Starmer Echoes Blair in 1997 as Labour Kicks Off Bid for Power

Starmer Echoes Blair in 1997 as Labour Kicks Off Bid for Power
Keir Starmer on May 10.

Keir Starmer will fire the starting gun on his bid to be Labour’s first leader since Tony Blair to win a UK general election by borrowing from the totemic premier’s campaign play book: Printing the promises he wants to be judged by on cards to give voters at events, starting in Essex on Thursday.

The “first steps for change” will mark the priorities Labour will emphasize as it tries to oust the Conservative Party from power after 14 years. Prime Minister Rishi Sunak is widely expected to call a nationwide election in the autumn.

Along with boosting the economy, reducing NHS waiting lists, recruiting more teachers, tackling crime and investing in green technology — all “missions” Starmer has mentioned before — Labour will add a new border security unit focused on people-smuggling, as part of a broader crackdown on migration.

Labour’s election defeat in 2019 under former leader Jeremy Corbyn left Starmer needing the biggest turnaround in the postwar era to get the opposition back into power. But a poll lead of as much as 30 points, as well as a slew of wins in local, mayoral and parliamentary elections means the party is increasingly viewed as almost a shoo-in to form the next UK government.

That has heaped intense pressure on Starmer to emulate Blair not only by becoming prime minister, but also to start building a Labour legacy in government to match the three-time general election winner.

Both leaders have argued that Starmer’s inheritance, especially Britain’s moribund economy, make comparisons unfair. When Blair and his team were handing out pledge cards ahead of his landslide election victory in 1997, the UK was entering what would become arguably its last major economic boom era — creating an optimism for the incoming Labour government to harness.

By contrast, the first promise on Starmer’s list is to “deliver economic stability,” a nod to the cost-of-living crisis and headwinds that have dogged the UK since Labour last year promised to deliver the highest growth in the G-7. The new language is consistent with the contrast Starmer likes to draw with the turmoil under former Tory premier Liz Truss. Shadow Chancellor of the Exchequer Rachel Reeves describes Labour’s plan as “securonomics.”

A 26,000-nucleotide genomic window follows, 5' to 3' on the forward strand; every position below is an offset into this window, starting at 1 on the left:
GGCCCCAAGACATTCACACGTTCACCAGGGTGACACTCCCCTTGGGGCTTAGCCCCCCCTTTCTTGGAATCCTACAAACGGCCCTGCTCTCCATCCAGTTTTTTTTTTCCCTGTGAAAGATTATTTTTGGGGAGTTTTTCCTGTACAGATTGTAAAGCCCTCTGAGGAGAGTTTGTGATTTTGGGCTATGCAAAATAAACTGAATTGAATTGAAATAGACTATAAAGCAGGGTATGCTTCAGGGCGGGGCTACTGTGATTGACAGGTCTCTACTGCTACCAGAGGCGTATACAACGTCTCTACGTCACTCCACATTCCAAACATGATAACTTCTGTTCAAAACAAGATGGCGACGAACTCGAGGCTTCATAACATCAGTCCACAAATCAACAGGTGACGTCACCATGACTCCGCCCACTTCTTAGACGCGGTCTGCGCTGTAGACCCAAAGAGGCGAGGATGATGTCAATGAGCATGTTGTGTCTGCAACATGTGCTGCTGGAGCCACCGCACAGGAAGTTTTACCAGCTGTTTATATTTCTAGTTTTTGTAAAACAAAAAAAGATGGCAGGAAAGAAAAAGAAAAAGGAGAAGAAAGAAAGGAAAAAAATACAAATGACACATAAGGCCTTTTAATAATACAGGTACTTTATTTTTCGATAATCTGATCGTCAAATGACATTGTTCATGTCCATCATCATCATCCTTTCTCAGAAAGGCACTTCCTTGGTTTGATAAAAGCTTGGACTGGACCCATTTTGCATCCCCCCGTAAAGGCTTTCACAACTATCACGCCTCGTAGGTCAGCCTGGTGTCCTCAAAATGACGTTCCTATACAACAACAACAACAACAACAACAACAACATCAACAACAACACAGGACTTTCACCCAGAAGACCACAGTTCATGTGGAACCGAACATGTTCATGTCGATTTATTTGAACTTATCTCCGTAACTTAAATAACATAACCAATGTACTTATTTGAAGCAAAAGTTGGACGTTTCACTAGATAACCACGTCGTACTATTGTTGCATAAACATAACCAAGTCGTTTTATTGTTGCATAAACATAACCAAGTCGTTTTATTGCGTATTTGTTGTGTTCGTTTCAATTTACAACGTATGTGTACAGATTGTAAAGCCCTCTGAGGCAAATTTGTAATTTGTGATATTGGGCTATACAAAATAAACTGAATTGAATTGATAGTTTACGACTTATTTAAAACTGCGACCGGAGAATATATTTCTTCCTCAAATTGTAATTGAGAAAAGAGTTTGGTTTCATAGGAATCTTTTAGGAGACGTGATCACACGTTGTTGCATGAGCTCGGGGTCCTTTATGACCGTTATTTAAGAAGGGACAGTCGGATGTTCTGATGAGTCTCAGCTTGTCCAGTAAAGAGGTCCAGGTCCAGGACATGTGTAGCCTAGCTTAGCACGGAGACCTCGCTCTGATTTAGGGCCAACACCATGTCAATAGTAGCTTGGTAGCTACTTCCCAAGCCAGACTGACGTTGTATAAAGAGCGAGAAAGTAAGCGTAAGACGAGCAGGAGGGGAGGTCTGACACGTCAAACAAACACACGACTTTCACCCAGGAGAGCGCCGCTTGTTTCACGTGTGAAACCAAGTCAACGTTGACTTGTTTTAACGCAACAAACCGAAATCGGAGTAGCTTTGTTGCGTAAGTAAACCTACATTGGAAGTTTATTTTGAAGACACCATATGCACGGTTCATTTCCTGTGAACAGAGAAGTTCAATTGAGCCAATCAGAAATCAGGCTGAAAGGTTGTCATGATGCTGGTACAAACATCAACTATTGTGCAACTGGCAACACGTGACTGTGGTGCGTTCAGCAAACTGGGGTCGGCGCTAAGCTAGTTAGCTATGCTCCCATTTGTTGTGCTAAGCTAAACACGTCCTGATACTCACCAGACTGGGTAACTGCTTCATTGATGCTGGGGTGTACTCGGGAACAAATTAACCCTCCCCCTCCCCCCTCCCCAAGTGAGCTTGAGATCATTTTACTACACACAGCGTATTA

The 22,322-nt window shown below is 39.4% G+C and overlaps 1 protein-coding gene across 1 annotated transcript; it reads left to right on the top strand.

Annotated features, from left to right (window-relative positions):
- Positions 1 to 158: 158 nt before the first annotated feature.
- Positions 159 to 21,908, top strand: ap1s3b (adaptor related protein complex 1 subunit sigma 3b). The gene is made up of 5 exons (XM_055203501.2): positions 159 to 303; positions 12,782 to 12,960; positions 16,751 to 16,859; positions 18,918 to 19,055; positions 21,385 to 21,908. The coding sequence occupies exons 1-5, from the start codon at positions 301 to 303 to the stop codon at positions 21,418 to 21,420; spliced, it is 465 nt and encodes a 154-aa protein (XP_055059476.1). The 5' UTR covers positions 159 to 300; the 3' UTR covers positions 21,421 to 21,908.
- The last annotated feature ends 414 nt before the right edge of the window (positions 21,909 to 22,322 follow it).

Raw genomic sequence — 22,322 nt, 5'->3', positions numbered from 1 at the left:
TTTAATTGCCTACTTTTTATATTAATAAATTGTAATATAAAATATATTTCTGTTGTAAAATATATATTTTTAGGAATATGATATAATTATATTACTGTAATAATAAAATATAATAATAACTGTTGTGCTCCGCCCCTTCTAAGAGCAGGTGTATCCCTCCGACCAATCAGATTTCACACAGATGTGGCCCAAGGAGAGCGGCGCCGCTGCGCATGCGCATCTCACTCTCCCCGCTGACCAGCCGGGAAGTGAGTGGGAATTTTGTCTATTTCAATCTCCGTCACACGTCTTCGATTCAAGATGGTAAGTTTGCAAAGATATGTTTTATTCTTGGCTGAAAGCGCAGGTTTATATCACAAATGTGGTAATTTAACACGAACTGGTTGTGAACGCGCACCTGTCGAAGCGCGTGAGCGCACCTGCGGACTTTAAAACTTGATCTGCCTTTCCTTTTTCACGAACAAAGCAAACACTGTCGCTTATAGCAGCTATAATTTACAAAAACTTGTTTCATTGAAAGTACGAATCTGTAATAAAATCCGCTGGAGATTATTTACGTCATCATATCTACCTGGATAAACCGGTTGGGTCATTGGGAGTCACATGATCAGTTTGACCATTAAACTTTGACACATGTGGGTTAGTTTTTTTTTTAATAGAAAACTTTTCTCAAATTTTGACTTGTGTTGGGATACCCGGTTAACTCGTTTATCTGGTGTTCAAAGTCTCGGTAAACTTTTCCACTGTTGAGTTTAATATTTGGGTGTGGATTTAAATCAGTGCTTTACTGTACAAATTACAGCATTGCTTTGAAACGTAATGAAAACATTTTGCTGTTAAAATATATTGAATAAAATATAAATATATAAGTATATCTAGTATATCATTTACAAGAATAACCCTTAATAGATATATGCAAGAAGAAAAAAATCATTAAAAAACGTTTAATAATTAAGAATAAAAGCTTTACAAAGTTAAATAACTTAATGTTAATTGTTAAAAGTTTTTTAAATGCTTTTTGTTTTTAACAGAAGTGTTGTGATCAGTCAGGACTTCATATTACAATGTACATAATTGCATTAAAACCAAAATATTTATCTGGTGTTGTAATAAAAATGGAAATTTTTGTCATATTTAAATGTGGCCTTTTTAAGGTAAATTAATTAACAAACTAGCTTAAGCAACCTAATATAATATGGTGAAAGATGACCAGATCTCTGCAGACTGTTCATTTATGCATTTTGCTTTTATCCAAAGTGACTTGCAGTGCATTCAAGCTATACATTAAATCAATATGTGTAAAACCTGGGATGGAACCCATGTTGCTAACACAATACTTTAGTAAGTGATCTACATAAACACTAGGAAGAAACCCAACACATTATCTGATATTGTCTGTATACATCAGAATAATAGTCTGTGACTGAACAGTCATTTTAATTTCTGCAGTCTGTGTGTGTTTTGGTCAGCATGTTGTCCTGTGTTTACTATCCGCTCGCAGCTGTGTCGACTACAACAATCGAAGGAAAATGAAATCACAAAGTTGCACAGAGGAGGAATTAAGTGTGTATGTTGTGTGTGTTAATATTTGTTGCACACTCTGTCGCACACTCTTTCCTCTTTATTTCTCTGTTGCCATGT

Labour’s promise on tackling migration, meanwhile, builds on Starmer’s efforts to take the fight to Sunak on one of the premier’s own promises: to stop asylum-seekers arriving in small boats across the English Channel. The Tories will campaign on the government’s policy to deport such migrants to Rwanda, with the right-wing Reform UK party breathing down its neck on immigration.

Starmer’s focus is on tackling the criminal gangs behind the migrant crossings, trying to leverage both his background as a former director of public prosecutions and Labour’s promise to build more cooperative ties with Europe.

As well as putting the economic, migration and other pledges on cards, Labour will also begin a billboard and regional newspaper advertising campaign – the most the party will have spent on advertising since the 2019 general election.

Labour said Essex was chosen to launch the campaign because the party is targeting seats in a county that has become a Conservative stronghold. During a visit to Harlow before local elections this month, Starmer described it as the kind of place Labour needs to win to oust the Tories in the national vote. In the event, Labour fell narrowly short of taking control of the council.

With Labour needing to pick up seats across the country — a legacy of 2019 — Starmer has faced criticism that his plans are not radical enough to convince voters to switch allegiance. His choice of wording on the campaign cards risks exacerbating that unease, especially as they don’t include key Labour policy commitments including to overhaul workers’ rights and boost housebuilding.

A Labour spokesperson defended the streamlined offering, pointing out that Blair’s team also did not include its major plans, like introducing a national minimum wage, on the 1997 cards. Labour’s manifesto will contain the full package, the spokesperson said. The shorter form is for campaigning.


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